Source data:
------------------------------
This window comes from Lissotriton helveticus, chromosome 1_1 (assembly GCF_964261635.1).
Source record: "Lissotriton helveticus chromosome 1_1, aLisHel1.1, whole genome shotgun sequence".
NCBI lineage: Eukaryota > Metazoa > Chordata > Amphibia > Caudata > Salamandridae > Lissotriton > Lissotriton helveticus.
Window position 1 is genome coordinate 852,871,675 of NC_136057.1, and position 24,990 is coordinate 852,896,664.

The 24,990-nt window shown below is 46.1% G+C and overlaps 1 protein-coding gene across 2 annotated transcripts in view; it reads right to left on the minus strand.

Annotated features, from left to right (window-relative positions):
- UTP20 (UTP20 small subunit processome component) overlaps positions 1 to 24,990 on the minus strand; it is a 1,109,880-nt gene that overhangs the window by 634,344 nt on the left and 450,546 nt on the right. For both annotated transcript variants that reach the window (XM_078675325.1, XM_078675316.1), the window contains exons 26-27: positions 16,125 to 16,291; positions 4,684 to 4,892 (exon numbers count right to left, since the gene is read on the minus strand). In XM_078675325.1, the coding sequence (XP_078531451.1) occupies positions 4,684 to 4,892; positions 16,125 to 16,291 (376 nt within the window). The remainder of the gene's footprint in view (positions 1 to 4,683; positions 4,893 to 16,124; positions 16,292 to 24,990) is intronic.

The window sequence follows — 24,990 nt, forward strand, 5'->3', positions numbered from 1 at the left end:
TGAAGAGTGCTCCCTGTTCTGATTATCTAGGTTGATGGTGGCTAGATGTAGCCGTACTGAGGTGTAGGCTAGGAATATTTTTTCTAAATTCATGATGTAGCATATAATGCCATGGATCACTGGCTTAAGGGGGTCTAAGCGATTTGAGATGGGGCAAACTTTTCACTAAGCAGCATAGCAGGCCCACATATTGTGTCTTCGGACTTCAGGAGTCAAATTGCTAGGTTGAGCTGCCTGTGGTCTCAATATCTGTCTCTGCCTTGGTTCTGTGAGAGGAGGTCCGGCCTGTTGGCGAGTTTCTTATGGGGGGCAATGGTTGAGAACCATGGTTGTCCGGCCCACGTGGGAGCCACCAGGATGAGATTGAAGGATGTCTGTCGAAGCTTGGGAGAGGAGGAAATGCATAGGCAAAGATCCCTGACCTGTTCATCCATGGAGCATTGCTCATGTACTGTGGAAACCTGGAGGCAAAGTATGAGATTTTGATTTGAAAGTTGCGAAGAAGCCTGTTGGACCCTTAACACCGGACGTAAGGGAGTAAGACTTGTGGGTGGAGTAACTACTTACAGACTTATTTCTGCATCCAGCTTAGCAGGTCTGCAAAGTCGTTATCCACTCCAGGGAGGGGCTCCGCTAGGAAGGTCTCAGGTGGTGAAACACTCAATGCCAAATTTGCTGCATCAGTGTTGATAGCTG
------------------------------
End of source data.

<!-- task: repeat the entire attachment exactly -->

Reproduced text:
This window comes from Lissotriton helveticus, chromosome 1_1 (assembly GCF_964261635.1).
Source record: "Lissotriton helveticus chromosome 1_1, aLisHel1.1, whole genome shotgun sequence".
NCBI lineage: Eukaryota > Metazoa > Chordata > Amphibia > Caudata > Salamandridae > Lissotriton > Lissotriton helveticus.
Window position 1 is genome coordinate 852,871,675 of NC_136057.1, and position 24,990 is coordinate 852,896,664.

The 24,990-nt window shown below is 46.1% G+C and overlaps 1 protein-coding gene across 2 annotated transcripts in view; it reads right to left on the minus strand.

Annotated features, from left to right (window-relative positions):
- UTP20 (UTP20 small subunit processome component) overlaps positions 1 to 24,990 on the minus strand; it is a 1,109,880-nt gene that overhangs the window by 634,344 nt on the left and 450,546 nt on the right. For both annotated transcript variants that reach the window (XM_078675325.1, XM_078675316.1), the window contains exons 26-27: positions 16,125 to 16,291; positions 4,684 to 4,892 (exon numbers count right to left, since the gene is read on the minus strand). In XM_078675325.1, the coding sequence (XP_078531451.1) occupies positions 4,684 to 4,892; positions 16,125 to 16,291 (376 nt within the window). The remainder of the gene's footprint in view (positions 1 to 4,683; positions 4,893 to 16,124; positions 16,292 to 24,990) is intronic.

The window sequence follows — 24,990 nt, forward strand, 5'->3', positions numbered from 1 at the left end:
TGAAGAGTGCTCCCTGTTCTGATTATCTAGGTTGATGGTGGCTAGATGTAGCCGTACTGAGGTGTAGGCTAGGAATATTTTTTCTAAATTCATGATGTAGCATATAATGCCATGGATCACTGGCTTAAGGGGGTCTAAGCGATTTGAGATGGGGCAAACTTTTCACTAAGCAGCATAGCAGGCCCACATATTGTGTCTTCGGACTTCAGGAGTCAAATTGCTAGGTTGAGCTGCCTGTGGTCTCAATATCTGTCTCTGCCTTGGTTCTGTGAGAGGAGGTCCGGCCTGTTGGCGAGTTTCTTATGGGGGGCAATGGTTGAGAACCATGGTTGTCCGGCCCACGTGGGAGCCACCAGGATGAGATTGAAGGATGTCTGTCGAAGCTTGGGAGAGGAGGAAATGCATAGGCAAAGATCCCTGACCTGTTCATCCATGGAGCATTGCTCATGTACTGTGGAAACCTGGAGGCAAAGTATGAGATTTTGATTTGAAAGTTGCGAAGAAGCCTGTTGGACCCTTAACACCGGACGTAAGGGAGTAAGACTTGTGGGTGGAGTAACTACTTACAGACTTATTTCTGCATCCAGCTTAGCAGGTCTGCAAAGTCGTTATCCACTCCAGGGAGGGGCTCCGCTAGGAAGGTCTCAGGTGGTGAAACACTCAATGCCAAATTTGCTGCATCAGTGTTGATAGCTG